#### M.RezaMathing

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Whats is the n-th term of this sequence:

**5, 40, 285, 2000, ...**

I think each term is multiplied by 7 then 5 is added to it.

Also what is the general formula for this type of sequences?

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- Thread starter M.RezaMathing
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Whats is the n-th term of this sequence:

I think each term is multiplied by 7 then 5 is added to it.

Also what is the general formula for this type of sequences?

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Great observation. That is correct - for the four numbers shown. We are going to assume that the pattern continues. Then we write:

Whats is the n-th term of this sequence:

5, 40, 285, 2000, ...

I think each term is multiplied by 7 then 5 is added to it.

Also what is the general formula for this type of sequences?

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We can never be certain of a formula when we are only given a few terms, but the recursive formula (also called a recurrence relation) that you have guessed seems reasonable.

Whats is the n-th term of this sequence:

5, 40, 285, 2000, ...

I think each term is multiplied by 7 then 5 is added to it.

Also what is the general formula for this type of sequences?

There are various ways to turn a recurrence into an explicit formula (in easy cases), depending on what you have learned. Here is a lesson that includes an example like yours:

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There seems to be only one with these terms.

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I'll tell you specifically what I did (looking for something you could do with no special knowledge).We can never be certain of a formula when we are only given a few terms, but the recursive formula (also called a recurrence relation) that you have guessed seems reasonable.

There are various ways to turn a recurrence into an explicit formula (in easy cases), depending on what you have learned. Here is a lesson that includes an example like yours:

I recognized that, with repeated multiplication by 7, the sequence should be related to 7^n. I listed the terms of both sequences and compared them, observed a relationship between them, and wrote an equation I could solve. Then I confirmed that my (largely guessed) formula satisfied the recurrence and gave the correct first four terms.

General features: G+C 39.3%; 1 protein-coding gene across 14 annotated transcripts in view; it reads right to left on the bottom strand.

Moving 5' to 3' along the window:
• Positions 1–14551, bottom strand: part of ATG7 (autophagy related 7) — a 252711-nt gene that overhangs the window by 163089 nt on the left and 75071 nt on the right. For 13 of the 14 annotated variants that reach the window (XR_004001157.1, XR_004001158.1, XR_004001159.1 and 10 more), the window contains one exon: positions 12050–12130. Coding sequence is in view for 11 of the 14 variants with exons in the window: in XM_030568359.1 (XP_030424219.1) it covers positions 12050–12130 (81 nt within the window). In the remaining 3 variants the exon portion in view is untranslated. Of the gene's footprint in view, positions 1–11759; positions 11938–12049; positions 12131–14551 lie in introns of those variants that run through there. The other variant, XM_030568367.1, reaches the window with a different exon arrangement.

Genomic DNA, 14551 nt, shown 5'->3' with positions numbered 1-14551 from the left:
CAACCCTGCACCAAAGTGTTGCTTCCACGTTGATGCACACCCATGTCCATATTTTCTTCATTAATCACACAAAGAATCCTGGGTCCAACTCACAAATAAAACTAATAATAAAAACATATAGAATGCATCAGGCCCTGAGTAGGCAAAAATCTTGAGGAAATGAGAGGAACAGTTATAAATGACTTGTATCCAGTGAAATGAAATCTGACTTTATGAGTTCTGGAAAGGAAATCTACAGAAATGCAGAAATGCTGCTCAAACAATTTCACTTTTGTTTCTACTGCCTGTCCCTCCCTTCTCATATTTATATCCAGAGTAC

The method shown in the page I referred to takes more work but less guessing.

But pka's OEIS entry implies a beautiful shortcut: The pattern is obvious in base 7, which leads to a simple geometric series formula that agrees with what I got.

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Here's an even better example of the same sort. I quote from a comment by one of my colleagues:

These sorts of patterns are used in intelligence tests, and the "correct" answer is "whatever very intelligent people think the correct answer is". That's not much help, is it?

I remember a wonderful example shown to me once that illustrated how silly this sort of question is. Here it is:

What comes next in this sequence?33, 23, 14, 9, ___

The answer is "Christopher Street". The reason is that the numbers are the exits of the 6th Avenue subway in New York City.

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If this kind of problem serves any purpose, I have never been able to tell what it is. Some say "Pattern Recognition" is an important skill. I don't disagree with that, but the inappropriate application of an arbitrary pattern is NOT an important skill.

I knew an individual who answered

This kind of question, if it has an answer, falls under the question type: "Guess what I have floating around in my head?" It is not a worthwhile question type. It should die a quick and perhaps miserable death.

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